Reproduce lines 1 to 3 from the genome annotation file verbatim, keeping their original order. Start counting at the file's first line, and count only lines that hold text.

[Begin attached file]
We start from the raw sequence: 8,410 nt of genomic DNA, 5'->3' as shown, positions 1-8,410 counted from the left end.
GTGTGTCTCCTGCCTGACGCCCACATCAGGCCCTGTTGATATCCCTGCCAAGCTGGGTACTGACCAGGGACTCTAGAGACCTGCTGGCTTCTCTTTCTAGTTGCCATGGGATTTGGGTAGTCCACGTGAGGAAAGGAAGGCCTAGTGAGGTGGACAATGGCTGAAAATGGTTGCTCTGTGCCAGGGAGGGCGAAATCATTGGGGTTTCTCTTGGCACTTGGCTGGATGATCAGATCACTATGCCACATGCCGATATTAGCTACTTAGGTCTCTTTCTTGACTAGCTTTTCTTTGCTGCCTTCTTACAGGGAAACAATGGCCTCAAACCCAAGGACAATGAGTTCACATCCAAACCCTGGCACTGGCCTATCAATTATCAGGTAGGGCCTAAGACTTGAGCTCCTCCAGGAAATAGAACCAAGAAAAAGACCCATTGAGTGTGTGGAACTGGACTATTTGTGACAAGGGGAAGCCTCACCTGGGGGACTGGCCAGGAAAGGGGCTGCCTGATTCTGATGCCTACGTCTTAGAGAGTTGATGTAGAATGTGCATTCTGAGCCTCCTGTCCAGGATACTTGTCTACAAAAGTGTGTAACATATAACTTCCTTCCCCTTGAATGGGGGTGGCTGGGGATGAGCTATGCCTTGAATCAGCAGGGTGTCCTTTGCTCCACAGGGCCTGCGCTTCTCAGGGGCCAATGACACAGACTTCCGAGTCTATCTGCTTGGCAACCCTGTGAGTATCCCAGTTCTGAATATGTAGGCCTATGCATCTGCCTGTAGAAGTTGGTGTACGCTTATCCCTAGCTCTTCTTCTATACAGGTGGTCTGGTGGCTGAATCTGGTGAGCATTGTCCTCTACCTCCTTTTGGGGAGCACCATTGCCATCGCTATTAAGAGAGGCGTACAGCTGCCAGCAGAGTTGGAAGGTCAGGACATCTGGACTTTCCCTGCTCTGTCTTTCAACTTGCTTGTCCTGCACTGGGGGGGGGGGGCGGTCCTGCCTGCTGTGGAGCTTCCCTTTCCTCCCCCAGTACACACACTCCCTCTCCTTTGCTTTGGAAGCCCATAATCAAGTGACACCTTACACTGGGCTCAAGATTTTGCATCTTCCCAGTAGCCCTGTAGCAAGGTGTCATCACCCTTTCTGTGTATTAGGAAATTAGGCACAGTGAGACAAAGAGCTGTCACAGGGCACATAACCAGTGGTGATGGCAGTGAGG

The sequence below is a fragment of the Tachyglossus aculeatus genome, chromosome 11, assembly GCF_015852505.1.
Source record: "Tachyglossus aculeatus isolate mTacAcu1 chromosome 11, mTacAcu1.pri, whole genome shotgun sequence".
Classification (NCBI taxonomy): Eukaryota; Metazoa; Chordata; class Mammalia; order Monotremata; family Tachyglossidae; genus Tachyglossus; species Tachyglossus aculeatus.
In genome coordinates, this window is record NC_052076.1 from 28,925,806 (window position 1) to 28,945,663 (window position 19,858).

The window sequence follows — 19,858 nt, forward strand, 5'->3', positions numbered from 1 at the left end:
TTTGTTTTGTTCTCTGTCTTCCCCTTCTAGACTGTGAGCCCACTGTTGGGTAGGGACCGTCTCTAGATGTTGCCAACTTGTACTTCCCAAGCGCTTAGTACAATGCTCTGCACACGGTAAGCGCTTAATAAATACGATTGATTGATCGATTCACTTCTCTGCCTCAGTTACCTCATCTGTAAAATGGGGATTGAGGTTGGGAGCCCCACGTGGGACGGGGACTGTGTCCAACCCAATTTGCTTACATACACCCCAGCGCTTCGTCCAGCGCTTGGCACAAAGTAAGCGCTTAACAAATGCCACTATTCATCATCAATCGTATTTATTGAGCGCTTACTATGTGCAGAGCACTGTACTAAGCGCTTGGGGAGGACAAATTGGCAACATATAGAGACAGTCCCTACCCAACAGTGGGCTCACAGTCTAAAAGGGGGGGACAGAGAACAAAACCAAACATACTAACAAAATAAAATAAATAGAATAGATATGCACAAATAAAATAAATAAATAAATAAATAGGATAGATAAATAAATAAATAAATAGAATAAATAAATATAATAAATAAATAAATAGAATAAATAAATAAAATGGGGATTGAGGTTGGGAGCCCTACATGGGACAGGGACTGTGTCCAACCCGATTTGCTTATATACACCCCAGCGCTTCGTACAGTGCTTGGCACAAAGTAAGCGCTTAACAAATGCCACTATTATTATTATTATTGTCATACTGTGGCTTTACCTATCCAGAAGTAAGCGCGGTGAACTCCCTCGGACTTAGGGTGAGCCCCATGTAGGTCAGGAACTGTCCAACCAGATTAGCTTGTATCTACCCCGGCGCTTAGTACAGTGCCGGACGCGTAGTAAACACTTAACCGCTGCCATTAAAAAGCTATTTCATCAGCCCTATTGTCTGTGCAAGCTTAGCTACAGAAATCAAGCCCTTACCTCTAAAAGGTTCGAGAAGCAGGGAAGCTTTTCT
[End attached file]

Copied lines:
We start from the raw sequence: 8,410 nt of genomic DNA, 5'->3' as shown, positions 1-8,410 counted from the left end.
GTGTGTCTCCTGCCTGACGCCCACATCAGGCCCTGTTGATATCCCTGCCAAGCTGGGTACTGACCAGGGACTCTAGAGACCTGCTGGCTTCTCTTTCTAGTTGCCATGGGATTTGGGTAGTCCACGTGAGGAAAGGAAGGCCTAGTGAGGTGGACAATGGCTGAAAATGGTTGCTCTGTGCCAGGGAGGGCGAAATCATTGGGGTTTCTCTTGGCACTTGGCTGGATGATCAGATCACTATGCCACATGCCGATATTAGCTACTTAGGTCTCTTTCTTGACTAGCTTTTCTTTGCTGCCTTCTTACAGGGAAACAATGGCCTCAAACCCAAGGACAATGAGTTCACATCCAAACCCTGGCACTGGCCTATCAATTATCAGGTAGGGCCTAAGACTTGAGCTCCTCCAGGAAATAGAACCAAGAAAAAGACCCATTGAGTGTGTGGAACTGGACTATTTGTGACAAGGGGAAGCCTCACCTGGGGGACTGGCCAGGAAAGGGGCTGCCTGATTCTGATGCCTACGTCTTAGAGAGTTGATGTAGAATGTGCATTCTGAGCCTCCTGTCCAGGATACTTGTCTACAAAAGTGTGTAACATATAACTTCCTTCCCCTTGAATGGGGGTGGCTGGGGATGAGCTATGCCTTGAATCAGCAGGGTGTCCTTTGCTCCACAGGGCCTGCGCTTCTCAGGGGCCAATGACACAGACTTCCGAGTCTATCTGCTTGGCAACCCTGTGAGTATCCCAGTTCTGAATATGTAGGCCTATGCATCTGCCTGTAGAAGTTGGTGTACGCTTATCCCTAGCTCTTCTTCTATACAGGTGGTCTGGTGGCTGAATCTGGTGAGCATTGTCCTCTACCTCCTTTTGGGGAGCACCATTGCCATCGCTATTAAGAGAGGCGTACAGCTGCCAGCAGAGTTGGAAGGTCAGGACATCTGGACTTTCCCTGCTCTGTCTTTCAACTTGCTTGTCCTGCACTGGGGGGGGGGGGCGGTCCTGCCTGCTGTGGAGCTTCCCTTTCCTCCCCCAGTACACACACTCCCTCTCCTTTGCTTTGGAAGCCCATAATCAAGTGACACCTTACACTGGGCTCAAGATTTTGCATCTTCCCAGTAGCCCTGTAGCAAGGTGTCATCACCCTTTCTGTGTATTAGGAAATTAGGCACAGTGAGACAAAGAGCTGTCACAGGGCACATAACCAGTGGTGATGGCAGTGAGG

The sequence below is a fragment of the Tachyglossus aculeatus genome, chromosome 11, assembly GCF_015852505.1.